Welcoming the Stranger: Combating Anti-Muslim Bigotry Against Afghan Refugees

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This week marked the end of the longest U.S. war, and the subsequent discussion of American power, nation-building, and refugee resettlement is triggering a renewed look at not only American foreign policy, but also our laws and social interactions at home. For Interfaith Alliance, our concern is focused on issues of religious freedom and how we treat others of differing beliefs. We are particularly concerned about rising Islamophobia and the potential for violence against immigrants and their families, as the Biden administration prepares to resettle tens of thousands of Afghan refugees. 

Though we are a nation of immigrants, we have not always lived up to our highest ideals. The images of people fleeing Taliban-controlled Afghanistan and arriving on U.S. soil mirror the arrivals of previous waves of refugees to the United States. For many of us, this includes our own relatives. Anti-immigrant bigotry, all too often levied against religious minorities, is by no means a new phenomenon. From “No Irish Need Apply” signs, to the steamship St. Louis carrying Jewish refugees being sent back to Germany in WWII, to KKK-led attacks against Catholic immigrants. In the years after 9/11, the FBI recorded a spike in hate crimes against Muslims in the United States. From 2000 to 2001, the number of recorded anti-Muslim hate crime incidents jumped from 28 to 481 incidents.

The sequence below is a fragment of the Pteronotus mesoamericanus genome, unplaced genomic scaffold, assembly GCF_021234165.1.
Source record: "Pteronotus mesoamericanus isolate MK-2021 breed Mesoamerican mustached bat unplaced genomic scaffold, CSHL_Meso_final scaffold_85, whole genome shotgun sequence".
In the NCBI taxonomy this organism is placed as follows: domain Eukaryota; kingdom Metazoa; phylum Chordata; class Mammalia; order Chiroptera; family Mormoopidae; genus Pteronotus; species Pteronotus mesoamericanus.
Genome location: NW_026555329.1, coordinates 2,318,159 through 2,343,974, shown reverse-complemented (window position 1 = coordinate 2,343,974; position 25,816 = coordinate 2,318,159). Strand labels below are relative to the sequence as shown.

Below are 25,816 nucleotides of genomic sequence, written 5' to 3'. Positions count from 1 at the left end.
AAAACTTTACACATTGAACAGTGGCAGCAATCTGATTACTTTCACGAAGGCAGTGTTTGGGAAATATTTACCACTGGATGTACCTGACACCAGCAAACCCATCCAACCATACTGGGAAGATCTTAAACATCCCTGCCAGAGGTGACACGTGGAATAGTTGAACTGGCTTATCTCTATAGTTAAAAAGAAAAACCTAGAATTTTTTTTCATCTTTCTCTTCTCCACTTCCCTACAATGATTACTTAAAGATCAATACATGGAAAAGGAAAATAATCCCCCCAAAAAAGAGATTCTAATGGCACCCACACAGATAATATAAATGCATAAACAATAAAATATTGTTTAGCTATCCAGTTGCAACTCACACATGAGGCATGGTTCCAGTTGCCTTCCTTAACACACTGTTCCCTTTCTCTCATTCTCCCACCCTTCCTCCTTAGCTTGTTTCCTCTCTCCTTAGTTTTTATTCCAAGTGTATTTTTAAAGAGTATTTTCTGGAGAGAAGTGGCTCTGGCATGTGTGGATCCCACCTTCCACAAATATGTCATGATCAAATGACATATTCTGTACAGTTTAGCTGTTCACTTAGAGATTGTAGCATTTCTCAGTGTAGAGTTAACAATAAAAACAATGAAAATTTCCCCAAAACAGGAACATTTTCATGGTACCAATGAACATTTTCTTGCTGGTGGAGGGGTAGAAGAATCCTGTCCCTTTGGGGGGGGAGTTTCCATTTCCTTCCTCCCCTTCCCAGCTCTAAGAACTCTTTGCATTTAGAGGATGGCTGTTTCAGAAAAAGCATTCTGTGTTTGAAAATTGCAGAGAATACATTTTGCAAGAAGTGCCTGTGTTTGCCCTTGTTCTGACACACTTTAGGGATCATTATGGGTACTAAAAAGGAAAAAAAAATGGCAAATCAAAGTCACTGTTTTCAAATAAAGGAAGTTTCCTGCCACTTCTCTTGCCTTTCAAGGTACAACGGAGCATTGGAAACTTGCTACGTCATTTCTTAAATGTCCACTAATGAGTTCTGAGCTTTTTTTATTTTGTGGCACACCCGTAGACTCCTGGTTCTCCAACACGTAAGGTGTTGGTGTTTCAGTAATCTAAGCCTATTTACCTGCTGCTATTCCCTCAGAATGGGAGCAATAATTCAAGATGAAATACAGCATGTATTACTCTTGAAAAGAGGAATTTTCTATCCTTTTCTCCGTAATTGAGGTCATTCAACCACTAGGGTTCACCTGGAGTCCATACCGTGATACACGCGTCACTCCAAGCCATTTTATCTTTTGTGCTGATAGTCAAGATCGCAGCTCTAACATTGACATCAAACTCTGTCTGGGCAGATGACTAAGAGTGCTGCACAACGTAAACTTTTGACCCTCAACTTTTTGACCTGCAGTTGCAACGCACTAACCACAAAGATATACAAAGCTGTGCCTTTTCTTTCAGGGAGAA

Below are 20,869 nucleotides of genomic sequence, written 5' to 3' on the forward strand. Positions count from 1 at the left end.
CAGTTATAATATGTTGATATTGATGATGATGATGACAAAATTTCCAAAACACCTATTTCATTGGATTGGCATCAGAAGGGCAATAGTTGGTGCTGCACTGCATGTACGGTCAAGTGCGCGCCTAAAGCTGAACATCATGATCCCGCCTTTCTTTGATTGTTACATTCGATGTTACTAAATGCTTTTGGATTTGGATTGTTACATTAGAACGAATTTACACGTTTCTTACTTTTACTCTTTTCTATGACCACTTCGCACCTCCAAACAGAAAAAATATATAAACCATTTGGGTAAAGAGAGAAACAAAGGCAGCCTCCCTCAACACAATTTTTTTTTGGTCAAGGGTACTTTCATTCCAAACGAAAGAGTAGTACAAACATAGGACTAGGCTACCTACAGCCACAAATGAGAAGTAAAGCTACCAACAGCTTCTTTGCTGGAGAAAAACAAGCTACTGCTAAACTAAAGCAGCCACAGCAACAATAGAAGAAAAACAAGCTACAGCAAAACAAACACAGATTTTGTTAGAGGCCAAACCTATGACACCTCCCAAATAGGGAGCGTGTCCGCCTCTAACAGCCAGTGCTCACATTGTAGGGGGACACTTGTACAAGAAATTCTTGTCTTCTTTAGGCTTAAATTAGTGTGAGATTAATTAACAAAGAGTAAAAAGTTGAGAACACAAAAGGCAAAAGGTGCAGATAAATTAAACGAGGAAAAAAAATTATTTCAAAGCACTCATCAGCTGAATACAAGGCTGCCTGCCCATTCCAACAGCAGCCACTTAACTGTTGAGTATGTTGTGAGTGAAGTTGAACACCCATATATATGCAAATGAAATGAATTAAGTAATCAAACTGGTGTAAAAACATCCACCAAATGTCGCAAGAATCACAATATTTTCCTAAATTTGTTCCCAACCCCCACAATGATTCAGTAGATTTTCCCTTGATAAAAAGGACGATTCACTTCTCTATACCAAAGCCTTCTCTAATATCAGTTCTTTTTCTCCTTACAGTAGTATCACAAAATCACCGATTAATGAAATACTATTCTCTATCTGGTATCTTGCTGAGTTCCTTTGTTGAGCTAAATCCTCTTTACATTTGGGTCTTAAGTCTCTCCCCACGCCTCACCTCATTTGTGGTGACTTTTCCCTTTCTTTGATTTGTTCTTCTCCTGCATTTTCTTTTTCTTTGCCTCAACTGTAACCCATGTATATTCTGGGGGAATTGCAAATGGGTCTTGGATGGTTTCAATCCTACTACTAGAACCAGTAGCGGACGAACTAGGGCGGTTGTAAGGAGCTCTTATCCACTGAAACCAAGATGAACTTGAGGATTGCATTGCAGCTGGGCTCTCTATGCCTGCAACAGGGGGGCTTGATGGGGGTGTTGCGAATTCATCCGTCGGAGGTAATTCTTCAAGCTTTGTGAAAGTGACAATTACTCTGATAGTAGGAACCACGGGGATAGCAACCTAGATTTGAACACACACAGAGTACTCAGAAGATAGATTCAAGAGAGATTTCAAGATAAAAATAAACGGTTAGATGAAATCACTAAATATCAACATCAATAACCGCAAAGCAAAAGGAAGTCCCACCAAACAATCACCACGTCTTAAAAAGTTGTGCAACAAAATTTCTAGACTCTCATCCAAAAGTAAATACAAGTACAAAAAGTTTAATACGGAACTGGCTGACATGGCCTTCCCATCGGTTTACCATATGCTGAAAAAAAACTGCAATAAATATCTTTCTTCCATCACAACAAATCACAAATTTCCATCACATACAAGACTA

Across the country, hate-based violence is already on the rise. The FBI’s 2019 annual hate crime report showed violent hate crime is at a record high. New immigrants facing additional barriers around language, culture, housing, jobs, and health care are especially vulnerable. As we prepare to welcome refugees from Afghanistan seeking a new life in the United States, we call upon local, state, and federal authorities to stand ready to protect our new neighbors and community members.

Adjusting to living in a new country can be isolating and overwhelming, even under the best of circumstances. Refugees from Afghanistan will be going through the difficult process of acclimating to an unfamiliar culture and environment. True religious freedom celebrates cultural diversity as essential in building vibrant communities. We can live up to our most sacred values by welcoming the stranger and ensuring our communities are safe and inclusive for all.

Combating Anti-Muslim Bigotry

Muslims have been living in the United States before we were a country, but many Americans still have misperceptions of the Muslim faith here in the U.S. What is the Truth About American Muslims: Questions and Answers is a resource created jointly by Interfaith Alliance and the Religious Freedom Education Project that address many questions about Muslims in America.

Our communities are enriched by religious and cultural diversity

The First Amendment protects the right to believe as we choose, without fear of discrimination or harm. But over the course of our history, the promise of religious freedom has often fallen short of its practice. Through policy research, public education, grassroots organizing, and advocacy on Capitol Hill, Interfaith Alliance leverages our unique perspective and expertise to advance policies that protect people of all faiths and philosophies and ensure that we all receive equal treatment under law.

Learn about Interfaith Alliance’s efforts to combat hate and discrimination.